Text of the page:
Rehnquist's Revenge


William Rehnquist may be the most patient and unyielding radical ever to occupy high office in America. As a young Republican lawyer in the fifties and early sixties, he held aloft the banner of state sovereignty as a vehicle for resisting desegregation. In 1976 then-Associate Justice Rehnquist gave the right-wing states' rights movement one of its first symbolic judicial victories over the Warren Court legacy, writing for a narrow majority that state government employees are not entitled to federal minimum-wage protection. It was only a short-lived victory, thanks to a philosophical shift by Harry Blackmun, who in 1985 led the Court to repudiate Rehnquist-eliciting from an unchastened Rehnquist the tart prediction that state sovereignty "will, I am confident, in time again command...a majority of this Court."

On the final day of the current Supreme Court term, Chief Justice Rehnquist saw his prophecy fulfilled, at least for now. In Alden v. Maine the Court held, 5 to 4, that state workers may not turn to state courts for minimum-wage enforcement, citing sovereign immunity in its decision. This fall the Court will decide, on the same sovereign immunity grounds, whether state universities should be bound by federal civil rights laws.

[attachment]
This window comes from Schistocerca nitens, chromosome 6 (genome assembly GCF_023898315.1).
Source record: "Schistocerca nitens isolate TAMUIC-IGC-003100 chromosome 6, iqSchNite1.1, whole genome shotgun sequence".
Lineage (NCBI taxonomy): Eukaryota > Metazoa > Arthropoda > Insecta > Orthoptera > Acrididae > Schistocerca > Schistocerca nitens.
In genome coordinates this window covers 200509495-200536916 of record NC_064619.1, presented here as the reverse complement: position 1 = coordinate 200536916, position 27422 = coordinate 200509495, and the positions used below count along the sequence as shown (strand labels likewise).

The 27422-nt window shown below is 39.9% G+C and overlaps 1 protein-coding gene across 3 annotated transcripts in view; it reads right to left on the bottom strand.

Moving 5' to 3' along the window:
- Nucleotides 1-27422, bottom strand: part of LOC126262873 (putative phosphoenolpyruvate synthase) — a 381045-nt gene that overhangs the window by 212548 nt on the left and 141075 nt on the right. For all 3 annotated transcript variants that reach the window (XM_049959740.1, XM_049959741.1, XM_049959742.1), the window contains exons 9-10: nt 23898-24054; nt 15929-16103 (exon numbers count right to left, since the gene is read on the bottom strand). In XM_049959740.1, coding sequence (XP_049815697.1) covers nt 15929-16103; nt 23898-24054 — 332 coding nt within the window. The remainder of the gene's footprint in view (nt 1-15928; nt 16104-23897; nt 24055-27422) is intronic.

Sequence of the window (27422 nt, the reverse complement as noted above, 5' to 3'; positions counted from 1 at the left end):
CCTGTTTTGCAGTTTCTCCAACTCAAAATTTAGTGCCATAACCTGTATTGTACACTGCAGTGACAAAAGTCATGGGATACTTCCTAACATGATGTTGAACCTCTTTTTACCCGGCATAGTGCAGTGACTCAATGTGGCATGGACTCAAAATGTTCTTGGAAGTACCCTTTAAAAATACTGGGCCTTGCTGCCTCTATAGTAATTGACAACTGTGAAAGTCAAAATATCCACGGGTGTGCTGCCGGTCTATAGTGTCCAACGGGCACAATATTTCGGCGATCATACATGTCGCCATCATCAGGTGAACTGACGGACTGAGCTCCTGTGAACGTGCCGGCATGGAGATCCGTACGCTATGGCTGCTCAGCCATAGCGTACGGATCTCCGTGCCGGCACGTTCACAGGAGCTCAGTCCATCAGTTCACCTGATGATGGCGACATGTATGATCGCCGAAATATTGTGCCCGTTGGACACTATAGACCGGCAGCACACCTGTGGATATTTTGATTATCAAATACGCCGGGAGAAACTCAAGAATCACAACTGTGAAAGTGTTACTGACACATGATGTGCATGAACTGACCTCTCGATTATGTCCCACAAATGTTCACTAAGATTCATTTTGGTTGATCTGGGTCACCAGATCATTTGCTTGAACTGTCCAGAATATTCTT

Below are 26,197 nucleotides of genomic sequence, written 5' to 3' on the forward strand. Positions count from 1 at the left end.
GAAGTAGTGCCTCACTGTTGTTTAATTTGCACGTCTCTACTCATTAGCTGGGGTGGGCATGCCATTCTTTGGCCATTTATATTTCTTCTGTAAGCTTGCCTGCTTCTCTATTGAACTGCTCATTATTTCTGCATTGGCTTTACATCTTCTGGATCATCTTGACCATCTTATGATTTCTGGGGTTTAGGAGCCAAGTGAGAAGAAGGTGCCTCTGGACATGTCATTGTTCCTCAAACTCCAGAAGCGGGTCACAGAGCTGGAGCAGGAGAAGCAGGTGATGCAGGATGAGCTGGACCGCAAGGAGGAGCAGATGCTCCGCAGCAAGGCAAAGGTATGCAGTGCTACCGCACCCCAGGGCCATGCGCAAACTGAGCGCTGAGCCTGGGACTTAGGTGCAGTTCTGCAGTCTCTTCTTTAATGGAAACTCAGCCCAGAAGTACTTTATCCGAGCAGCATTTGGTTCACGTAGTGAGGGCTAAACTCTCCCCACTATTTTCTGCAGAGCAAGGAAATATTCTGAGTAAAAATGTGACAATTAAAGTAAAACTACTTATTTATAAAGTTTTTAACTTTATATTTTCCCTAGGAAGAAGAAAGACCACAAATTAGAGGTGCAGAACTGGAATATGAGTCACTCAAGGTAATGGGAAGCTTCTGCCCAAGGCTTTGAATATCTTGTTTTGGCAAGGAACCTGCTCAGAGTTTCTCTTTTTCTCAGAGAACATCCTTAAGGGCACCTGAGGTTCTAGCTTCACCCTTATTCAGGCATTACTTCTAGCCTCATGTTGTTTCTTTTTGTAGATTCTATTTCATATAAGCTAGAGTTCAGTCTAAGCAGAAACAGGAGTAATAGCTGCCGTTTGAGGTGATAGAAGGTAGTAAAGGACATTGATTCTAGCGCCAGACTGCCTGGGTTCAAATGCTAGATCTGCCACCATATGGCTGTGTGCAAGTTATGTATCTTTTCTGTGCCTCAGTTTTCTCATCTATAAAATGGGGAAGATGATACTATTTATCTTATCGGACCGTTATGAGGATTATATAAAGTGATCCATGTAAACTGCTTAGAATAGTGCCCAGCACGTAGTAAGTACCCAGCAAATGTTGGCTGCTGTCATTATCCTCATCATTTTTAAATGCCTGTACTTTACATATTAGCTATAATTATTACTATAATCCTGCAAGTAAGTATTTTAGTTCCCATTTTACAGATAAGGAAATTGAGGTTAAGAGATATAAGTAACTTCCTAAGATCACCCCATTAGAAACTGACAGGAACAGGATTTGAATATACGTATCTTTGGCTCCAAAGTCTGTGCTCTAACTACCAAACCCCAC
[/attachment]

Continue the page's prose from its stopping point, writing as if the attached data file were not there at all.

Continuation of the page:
The Court's latest action, taken with other decisions this term, highlights a troubling trend: This is a Court that is vigorous in the protection of states' rights but negligent when it comes to individual rights. The Court may be in step with a public skeptical of rights claims and critical of the federal government, but it abdicates its fundamental responsibility to protect those who can't protect themselves in the political process.

Thus the Court ruled that aliens have no right to object to being singled out for deportation because of their political views or associations, effectively playing to anti-immigrant sentiment by silencing millions among us. Or consider the ruling narrowing the Americans with Disabilities Act so that those who can be rendered "normal" by glasses, prosthetics, medication or other aids-yet still encounter prejudice in the workplace-are not covered. As Mary Johnson of Ragged Edge, the disability-advocacy magazine, points out, the Court has turned what Congress intended as a civil rights law into little more than a benefits package, with a narrow definition of eligibility pleasing to employers.

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